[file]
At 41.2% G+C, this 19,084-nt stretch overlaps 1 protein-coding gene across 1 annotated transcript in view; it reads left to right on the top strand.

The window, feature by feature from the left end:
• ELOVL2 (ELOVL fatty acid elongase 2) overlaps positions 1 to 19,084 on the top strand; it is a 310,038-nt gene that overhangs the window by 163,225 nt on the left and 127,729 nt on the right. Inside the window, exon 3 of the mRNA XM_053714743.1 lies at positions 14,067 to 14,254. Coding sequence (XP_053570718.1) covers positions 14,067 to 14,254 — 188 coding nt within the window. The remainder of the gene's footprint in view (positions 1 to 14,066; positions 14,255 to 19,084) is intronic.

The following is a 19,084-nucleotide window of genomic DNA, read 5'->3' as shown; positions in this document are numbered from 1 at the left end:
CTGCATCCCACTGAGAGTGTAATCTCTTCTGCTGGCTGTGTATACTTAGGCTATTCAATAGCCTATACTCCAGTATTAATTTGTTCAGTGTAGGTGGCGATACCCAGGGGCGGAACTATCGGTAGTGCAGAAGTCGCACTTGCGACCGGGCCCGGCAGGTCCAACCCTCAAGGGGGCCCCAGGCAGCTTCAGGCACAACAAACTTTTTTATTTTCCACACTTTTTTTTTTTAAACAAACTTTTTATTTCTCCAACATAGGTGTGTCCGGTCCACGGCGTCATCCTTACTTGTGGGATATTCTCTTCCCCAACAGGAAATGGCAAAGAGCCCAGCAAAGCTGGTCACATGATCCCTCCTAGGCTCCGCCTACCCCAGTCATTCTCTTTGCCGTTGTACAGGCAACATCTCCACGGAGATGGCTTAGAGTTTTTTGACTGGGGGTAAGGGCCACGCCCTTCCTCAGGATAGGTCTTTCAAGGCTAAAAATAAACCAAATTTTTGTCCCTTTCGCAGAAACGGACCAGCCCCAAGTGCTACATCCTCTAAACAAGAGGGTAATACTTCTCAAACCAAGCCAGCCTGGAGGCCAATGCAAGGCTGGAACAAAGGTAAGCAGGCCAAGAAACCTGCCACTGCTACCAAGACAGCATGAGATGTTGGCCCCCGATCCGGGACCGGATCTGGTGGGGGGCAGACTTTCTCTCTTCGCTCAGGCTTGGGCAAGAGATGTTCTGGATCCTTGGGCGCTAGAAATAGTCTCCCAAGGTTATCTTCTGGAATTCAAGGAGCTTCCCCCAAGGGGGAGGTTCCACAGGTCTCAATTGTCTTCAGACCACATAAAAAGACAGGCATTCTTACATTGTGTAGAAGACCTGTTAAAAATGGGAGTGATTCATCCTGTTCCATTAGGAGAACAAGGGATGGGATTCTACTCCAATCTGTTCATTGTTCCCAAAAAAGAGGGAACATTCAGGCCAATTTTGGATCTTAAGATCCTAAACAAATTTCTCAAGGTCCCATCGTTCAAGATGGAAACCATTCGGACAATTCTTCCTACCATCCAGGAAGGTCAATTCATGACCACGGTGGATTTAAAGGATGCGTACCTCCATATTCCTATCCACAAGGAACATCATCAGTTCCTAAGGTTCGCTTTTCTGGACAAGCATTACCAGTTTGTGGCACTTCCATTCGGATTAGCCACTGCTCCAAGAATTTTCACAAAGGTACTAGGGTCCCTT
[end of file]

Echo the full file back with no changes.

At 41.2% G+C, this 19,084-nt stretch overlaps 1 protein-coding gene across 1 annotated transcript in view; it reads left to right on the top strand.

The window, feature by feature from the left end:
• ELOVL2 (ELOVL fatty acid elongase 2) overlaps positions 1 to 19,084 on the top strand; it is a 310,038-nt gene that overhangs the window by 163,225 nt on the left and 127,729 nt on the right. Inside the window, exon 3 of the mRNA XM_053714743.1 lies at positions 14,067 to 14,254. Coding sequence (XP_053570718.1) covers positions 14,067 to 14,254 — 188 coding nt within the window. The remainder of the gene's footprint in view (positions 1 to 14,066; positions 14,255 to 19,084) is intronic.

The following is a 19,084-nucleotide window of genomic DNA, read 5'->3' as shown; positions in this document are numbered from 1 at the left end:
CTGCATCCCACTGAGAGTGTAATCTCTTCTGCTGGCTGTGTATACTTAGGCTATTCAATAGCCTATACTCCAGTATTAATTTGTTCAGTGTAGGTGGCGATACCCAGGGGCGGAACTATCGGTAGTGCAGAAGTCGCACTTGCGACCGGGCCCGGCAGGTCCAACCCTCAAGGGGGCCCCAGGCAGCTTCAGGCACAACAAACTTTTTTATTTTCCACACTTTTTTTTTTTAAACAAACTTTTTATTTCTCCAACATAGGTGTGTCCGGTCCACGGCGTCATCCTTACTTGTGGGATATTCTCTTCCCCAACAGGAAATGGCAAAGAGCCCAGCAAAGCTGGTCACATGATCCCTCCTAGGCTCCGCCTACCCCAGTCATTCTCTTTGCCGTTGTACAGGCAACATCTCCACGGAGATGGCTTAGAGTTTTTTGACTGGGGGTAAGGGCCACGCCCTTCCTCAGGATAGGTCTTTCAAGGCTAAAAATAAACCAAATTTTTGTCCCTTTCGCAGAAACGGACCAGCCCCAAGTGCTACATCCTCTAAACAAGAGGGTAATACTTCTCAAACCAAGCCAGCCTGGAGGCCAATGCAAGGCTGGAACAAAGGTAAGCAGGCCAAGAAACCTGCCACTGCTACCAAGACAGCATGAGATGTTGGCCCCCGATCCGGGACCGGATCTGGTGGGGGGCAGACTTTCTCTCTTCGCTCAGGCTTGGGCAAGAGATGTTCTGGATCCTTGGGCGCTAGAAATAGTCTCCCAAGGTTATCTTCTGGAATTCAAGGAGCTTCCCCCAAGGGGGAGGTTCCACAGGTCTCAATTGTCTTCAGACCACATAAAAAGACAGGCATTCTTACATTGTGTAGAAGACCTGTTAAAAATGGGAGTGATTCATCCTGTTCCATTAGGAGAACAAGGGATGGGATTCTACTCCAATCTGTTCATTGTTCCCAAAAAAGAGGGAACATTCAGGCCAATTTTGGATCTTAAGATCCTAAACAAATTTCTCAAGGTCCCATCGTTCAAGATGGAAACCATTCGGACAATTCTTCCTACCATCCAGGAAGGTCAATTCATGACCACGGTGGATTTAAAGGATGCGTACCTCCATATTCCTATCCACAAGGAACATCATCAGTTCCTAAGGTTCGCTTTTCTGGACAAGCATTACCAGTTTGTGGCACTTCCATTCGGATTAGCCACTGCTCCAAGAATTTTCACAAAGGTACTAGGGTCCCTT